"Ethics are situational."Mmm Hmm and when the government confiscates your house you just shrug and say, “What’s right for you is right for you and since you have more power than I do, taking my house is the right thing to do.”Did you notice you constucted a situation where you thought the action was not right.
I am amused when people have to come up with situations to prove morals aren't situational.
"Did you notice you constucted a situation where you thought the action was not right."What else would I do? I'm not a moral relativist. I believe there are objective rights and wrongs. To make the point, I select something that I think would be wrong on the assumption that you would agree; that you aren't really selective in your ethics.Nor do I see what's amusing about doing that. The very fact that you notice what I've done betrays the fact that you are not selective in your morality, or at least not when it comes to people doing wrong to you.
If you were truly a moral relativist, if you were truly selective in your ethical stance of the behaviours of yourself and others, then any action, like the government confiscating your home would just be “eh, that’s life. I don’t like it but who’s to say that it’s wrong? Certainly not me.”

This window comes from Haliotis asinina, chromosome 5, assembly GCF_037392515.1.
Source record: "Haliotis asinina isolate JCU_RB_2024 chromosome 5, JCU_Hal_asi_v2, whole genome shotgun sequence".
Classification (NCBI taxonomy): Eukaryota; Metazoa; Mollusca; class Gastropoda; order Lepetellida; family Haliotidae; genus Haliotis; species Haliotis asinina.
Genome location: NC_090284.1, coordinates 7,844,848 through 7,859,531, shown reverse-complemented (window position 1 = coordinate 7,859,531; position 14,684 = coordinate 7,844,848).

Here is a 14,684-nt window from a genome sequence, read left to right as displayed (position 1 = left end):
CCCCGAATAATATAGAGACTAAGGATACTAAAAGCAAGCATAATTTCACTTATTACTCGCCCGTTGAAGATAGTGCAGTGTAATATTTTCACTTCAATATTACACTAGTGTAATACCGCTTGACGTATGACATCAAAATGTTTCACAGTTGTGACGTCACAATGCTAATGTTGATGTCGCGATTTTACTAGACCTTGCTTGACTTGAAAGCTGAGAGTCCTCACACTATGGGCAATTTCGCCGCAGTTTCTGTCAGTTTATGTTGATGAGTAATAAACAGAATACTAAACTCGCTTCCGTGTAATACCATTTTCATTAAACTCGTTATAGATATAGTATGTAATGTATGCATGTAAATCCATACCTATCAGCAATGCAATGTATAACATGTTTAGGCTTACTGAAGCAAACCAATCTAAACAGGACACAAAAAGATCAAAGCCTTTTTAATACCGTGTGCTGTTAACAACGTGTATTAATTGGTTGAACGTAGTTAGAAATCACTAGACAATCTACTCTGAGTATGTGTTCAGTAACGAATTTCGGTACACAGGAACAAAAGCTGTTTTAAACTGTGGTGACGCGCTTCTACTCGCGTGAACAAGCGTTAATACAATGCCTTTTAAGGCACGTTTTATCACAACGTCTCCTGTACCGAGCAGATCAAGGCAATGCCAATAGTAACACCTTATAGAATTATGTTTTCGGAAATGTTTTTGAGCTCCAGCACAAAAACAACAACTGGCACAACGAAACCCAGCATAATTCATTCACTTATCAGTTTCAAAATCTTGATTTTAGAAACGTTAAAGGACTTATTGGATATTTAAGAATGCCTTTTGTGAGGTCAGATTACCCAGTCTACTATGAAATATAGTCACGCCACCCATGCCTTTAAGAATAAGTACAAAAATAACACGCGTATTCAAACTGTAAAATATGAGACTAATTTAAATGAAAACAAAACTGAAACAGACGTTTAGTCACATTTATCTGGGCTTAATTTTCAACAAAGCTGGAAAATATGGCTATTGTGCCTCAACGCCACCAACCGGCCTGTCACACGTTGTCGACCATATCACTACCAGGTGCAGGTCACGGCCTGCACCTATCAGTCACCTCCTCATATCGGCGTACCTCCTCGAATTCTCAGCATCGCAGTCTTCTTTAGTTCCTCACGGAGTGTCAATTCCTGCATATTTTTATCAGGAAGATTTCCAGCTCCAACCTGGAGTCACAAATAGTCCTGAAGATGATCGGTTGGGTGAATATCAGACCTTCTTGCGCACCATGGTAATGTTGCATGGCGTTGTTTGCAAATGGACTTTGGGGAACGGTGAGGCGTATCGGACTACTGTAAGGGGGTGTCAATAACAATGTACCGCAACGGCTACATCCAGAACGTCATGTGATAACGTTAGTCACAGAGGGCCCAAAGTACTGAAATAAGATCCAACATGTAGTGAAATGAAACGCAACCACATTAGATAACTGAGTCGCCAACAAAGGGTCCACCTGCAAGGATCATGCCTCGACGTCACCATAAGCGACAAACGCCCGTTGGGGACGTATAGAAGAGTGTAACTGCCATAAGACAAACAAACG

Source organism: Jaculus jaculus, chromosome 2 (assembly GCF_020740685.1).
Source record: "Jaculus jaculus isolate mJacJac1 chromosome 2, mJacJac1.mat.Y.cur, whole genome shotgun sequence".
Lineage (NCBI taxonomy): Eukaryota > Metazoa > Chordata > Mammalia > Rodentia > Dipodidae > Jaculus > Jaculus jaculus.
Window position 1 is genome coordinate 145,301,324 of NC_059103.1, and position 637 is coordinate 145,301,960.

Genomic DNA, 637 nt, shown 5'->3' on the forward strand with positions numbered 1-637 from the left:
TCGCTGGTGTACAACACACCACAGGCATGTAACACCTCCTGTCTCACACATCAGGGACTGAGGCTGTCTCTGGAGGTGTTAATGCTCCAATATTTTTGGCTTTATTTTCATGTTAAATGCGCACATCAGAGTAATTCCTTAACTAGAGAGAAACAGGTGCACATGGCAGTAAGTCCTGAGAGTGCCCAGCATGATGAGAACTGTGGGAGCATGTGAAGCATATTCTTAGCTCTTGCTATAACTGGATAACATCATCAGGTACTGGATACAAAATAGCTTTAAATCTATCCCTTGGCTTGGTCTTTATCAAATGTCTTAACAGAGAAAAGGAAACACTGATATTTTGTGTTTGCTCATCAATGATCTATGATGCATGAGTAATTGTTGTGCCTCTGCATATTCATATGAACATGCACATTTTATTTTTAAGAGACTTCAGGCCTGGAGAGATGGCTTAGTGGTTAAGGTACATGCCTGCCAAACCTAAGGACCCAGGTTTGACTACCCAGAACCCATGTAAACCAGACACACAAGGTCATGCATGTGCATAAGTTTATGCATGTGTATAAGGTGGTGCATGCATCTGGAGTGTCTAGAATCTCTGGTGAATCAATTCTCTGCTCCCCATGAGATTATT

...then any action...would just be ...No, it wouldn't. But keep trying to beat up that strawman...What are these "objective" rights and wrongs you are talking about? (And how can a concept or action be objective?)
How could it not be? To say anything else is to suggest that your opinion of right is more correct than the governments opinion of right. In the world of selective ethics, right and wrong are just that, opinion, desire, likes and dislikes and who ever has the most power gets to see their likes put in place.As to objective morals, see my next post.
False dichotomy and appeal to consequences.